Sunday, February 17, 2008

Trust Matters

Buying a house/getting a mortgage is a complex transaction which requires a reasonable degree of trust. People always say things like "read what you're signing!!!" and whatnot, but ultimately these transactions are only going to happen smoothly if the people involved have a reasonable expectation of honesty from their real estate agent and their mortgage broker/banker. Take that away, and this is what you get:
Although some lenders initially resisted paying for assistance, the industry has begun backing community groups that help them find these borrowers. The math is simple: The typical foreclosure costs more than $50,000. It is usually cheaper and less time-consuming to lower the borrower's interest rate, put them on a repayment plan or sell the home at a loss. To stem the foreclosures, the mortgage industry says, lenders need to reach people they call "no-contact borrowers," those who have eluded or rebuffed them.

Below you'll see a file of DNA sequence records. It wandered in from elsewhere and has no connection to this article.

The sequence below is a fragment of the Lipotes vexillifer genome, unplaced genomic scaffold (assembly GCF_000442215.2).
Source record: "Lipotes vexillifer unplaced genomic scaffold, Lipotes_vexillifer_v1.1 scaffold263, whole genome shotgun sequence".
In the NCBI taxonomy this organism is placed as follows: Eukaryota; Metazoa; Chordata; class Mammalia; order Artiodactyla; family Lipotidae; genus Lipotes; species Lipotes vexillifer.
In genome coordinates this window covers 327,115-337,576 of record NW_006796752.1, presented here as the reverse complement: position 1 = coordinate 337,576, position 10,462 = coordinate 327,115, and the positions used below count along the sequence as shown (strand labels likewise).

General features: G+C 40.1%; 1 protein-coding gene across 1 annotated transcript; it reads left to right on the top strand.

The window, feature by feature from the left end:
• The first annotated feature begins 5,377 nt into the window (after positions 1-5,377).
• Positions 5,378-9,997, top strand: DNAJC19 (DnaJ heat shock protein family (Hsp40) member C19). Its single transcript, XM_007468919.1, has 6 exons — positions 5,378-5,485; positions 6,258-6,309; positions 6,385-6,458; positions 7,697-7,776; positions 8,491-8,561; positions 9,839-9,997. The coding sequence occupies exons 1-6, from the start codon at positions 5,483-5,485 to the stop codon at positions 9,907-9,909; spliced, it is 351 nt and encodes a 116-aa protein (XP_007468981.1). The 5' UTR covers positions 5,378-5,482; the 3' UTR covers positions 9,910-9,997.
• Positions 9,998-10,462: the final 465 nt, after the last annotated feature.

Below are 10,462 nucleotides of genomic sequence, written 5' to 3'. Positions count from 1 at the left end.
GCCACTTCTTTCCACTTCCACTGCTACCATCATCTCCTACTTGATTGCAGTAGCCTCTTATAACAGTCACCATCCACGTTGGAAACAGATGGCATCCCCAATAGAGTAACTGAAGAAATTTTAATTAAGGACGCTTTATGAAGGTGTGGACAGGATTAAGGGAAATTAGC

There are lots of them. From September 2005 to August 2007, 53 percent of the loans backed by Freddie Mac that went into foreclosure involved borrowers who could not be reached.

Many of these homeowners do not expect, or trust, offers of help from their lenders, say community groups that have become active in this work. Some borrowers tried reaching out before an interest rate increase pushed the monthly payments out of their reach, only to be told to call back after they fell behind.

"They feel that the lender has put them into this bind, so they are not returning phone calls," said Marcia J. Griffin, president of HomeFree-USA, a local group that works with home buyers and homeowners.